Sample Nursing Theory Analysis Paper: Theory of Transpersonal Caring

Like other healthcare professionals, nursing is defined based on the theoretical knowledge and scientific studies that have promoted its development as a science of care provision. Nursing theories are crucial in advancing nursing practice through the introduction of concepts of care that might have been overlooked. The works of theorists such as Florence Nightingale, who is considered the mother of nursing and Jean Watson have been influential in guiding nursing practice and promoting positive patient outcomes. Watson’s theory on human caring is one of the grand theories applicable in family nursing practice whose major concepts are related to the four concepts of nursing metaparadigm.

Theory/Author Name and Background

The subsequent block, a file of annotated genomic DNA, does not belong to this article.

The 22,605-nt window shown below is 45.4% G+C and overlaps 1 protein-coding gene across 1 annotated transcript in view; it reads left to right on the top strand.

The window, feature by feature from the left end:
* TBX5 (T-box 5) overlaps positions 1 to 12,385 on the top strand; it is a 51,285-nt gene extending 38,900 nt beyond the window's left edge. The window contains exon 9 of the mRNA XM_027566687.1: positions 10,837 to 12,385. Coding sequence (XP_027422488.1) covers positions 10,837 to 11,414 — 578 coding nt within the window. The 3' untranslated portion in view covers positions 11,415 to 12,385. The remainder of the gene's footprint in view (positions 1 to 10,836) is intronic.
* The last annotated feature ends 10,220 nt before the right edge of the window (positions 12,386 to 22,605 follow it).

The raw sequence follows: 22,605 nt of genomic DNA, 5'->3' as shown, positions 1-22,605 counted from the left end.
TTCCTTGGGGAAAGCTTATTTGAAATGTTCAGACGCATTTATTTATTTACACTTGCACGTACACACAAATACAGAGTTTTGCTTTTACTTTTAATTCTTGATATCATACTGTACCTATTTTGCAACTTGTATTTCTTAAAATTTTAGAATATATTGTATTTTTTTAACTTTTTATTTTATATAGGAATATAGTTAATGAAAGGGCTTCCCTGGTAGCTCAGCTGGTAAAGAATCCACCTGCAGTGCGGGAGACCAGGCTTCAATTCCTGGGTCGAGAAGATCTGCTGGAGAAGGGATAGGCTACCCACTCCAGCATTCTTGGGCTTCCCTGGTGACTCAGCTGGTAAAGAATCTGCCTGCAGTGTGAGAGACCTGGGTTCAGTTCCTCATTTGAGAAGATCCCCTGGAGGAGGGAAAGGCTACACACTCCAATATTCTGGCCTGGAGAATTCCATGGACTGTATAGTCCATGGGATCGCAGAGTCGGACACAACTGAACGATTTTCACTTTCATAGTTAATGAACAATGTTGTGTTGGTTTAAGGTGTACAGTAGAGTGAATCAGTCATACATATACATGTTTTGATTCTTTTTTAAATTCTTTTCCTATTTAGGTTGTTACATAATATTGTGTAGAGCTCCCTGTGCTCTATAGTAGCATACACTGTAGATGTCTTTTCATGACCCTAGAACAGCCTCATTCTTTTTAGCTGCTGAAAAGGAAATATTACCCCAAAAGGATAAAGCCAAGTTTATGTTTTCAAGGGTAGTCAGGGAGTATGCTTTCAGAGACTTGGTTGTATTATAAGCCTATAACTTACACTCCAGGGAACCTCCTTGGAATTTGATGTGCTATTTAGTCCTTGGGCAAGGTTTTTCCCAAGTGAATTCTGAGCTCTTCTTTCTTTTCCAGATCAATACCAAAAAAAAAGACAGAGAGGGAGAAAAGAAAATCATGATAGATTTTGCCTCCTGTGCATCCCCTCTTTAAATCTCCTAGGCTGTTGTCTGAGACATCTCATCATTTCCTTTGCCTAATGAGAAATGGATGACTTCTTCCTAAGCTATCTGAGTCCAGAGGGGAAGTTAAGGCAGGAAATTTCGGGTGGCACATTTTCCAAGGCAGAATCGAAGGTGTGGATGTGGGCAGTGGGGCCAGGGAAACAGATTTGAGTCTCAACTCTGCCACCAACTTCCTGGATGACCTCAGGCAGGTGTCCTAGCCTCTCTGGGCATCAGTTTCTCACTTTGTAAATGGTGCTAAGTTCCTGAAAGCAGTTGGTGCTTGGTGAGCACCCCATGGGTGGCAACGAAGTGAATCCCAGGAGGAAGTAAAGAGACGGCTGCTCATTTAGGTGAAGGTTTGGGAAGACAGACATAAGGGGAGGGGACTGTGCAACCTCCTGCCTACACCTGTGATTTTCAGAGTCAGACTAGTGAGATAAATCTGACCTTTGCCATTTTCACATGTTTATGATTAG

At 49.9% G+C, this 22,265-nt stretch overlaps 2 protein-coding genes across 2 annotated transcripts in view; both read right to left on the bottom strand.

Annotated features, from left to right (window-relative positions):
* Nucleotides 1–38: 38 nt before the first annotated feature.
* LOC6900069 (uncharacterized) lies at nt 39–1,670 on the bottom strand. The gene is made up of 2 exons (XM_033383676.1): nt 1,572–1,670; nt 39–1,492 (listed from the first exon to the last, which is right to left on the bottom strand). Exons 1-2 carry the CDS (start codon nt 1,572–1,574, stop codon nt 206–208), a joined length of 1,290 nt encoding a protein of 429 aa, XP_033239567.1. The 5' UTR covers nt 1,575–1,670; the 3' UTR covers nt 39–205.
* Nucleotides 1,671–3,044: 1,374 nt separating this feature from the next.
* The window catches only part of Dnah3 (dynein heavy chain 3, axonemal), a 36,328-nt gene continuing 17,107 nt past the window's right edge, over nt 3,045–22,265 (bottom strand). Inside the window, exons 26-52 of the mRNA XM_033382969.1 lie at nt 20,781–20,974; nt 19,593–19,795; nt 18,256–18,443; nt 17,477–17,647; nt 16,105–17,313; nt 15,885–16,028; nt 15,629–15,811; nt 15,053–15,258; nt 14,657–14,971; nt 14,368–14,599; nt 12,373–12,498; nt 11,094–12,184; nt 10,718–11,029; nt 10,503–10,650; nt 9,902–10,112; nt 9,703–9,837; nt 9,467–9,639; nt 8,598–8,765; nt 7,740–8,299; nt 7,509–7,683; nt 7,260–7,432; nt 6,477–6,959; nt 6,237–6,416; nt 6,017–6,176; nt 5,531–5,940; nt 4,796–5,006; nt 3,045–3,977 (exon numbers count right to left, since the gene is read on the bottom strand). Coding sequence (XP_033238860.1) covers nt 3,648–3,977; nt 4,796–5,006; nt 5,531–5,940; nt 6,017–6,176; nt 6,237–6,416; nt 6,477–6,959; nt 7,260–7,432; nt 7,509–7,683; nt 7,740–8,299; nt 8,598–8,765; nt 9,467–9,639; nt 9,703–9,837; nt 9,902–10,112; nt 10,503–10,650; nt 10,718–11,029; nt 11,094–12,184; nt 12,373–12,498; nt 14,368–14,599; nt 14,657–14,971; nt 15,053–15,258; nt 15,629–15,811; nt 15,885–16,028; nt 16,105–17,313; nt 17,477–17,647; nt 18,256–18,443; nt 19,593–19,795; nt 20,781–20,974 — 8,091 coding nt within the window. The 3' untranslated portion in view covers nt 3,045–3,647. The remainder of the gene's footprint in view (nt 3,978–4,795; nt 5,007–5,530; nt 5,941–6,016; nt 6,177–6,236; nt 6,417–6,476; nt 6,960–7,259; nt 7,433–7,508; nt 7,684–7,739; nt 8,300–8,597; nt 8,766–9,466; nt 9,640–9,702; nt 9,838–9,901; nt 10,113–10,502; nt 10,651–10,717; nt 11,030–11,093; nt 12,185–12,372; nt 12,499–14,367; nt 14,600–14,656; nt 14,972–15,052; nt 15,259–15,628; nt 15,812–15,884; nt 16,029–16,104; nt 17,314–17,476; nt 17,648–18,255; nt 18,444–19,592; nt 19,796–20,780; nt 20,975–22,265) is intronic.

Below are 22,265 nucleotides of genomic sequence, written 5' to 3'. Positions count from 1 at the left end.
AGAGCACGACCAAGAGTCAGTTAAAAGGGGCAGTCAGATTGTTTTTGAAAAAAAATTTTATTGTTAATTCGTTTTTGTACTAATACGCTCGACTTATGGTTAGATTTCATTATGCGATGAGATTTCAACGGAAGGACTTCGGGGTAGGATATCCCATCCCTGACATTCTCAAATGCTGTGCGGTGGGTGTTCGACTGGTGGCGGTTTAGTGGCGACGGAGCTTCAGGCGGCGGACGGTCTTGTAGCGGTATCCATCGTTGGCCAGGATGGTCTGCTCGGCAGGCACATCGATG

Jean Harman Watson developed the theory of transpersonal caring in 1979. She is an American nurse theorist who also works as a nursing professor. She has authored numerous books including Nursing the Philosophy and Science of Caring. Watson was born on June 10, 1940, in Williamson, West Virginia. She studies and graduated in 1961 at the Lewis Gale School of Nursing located in Roanoke, Virginia. Watson then pursued a bachelor of science in nursing at the University of Colorado at Boulder and graduated in 1964. In 1966, she graduated with a master in psychiatry and mental health nursing and in 1973 graduated with a PhD in educational psychology and counseling in 1973 (Masters, 2014). After her graduation, she worked as a nursing professor and was later on selected as a dean of the school of nursing at the University of Colorado Denver. The school developed its first doctoral programs for nurses under her leadership. Watson has focused her career in restructuring nursing education through the creation of nursing curriculums focused on human caring, healing, and health (Masters, 2014). Her theory and work have influenced development in nursing.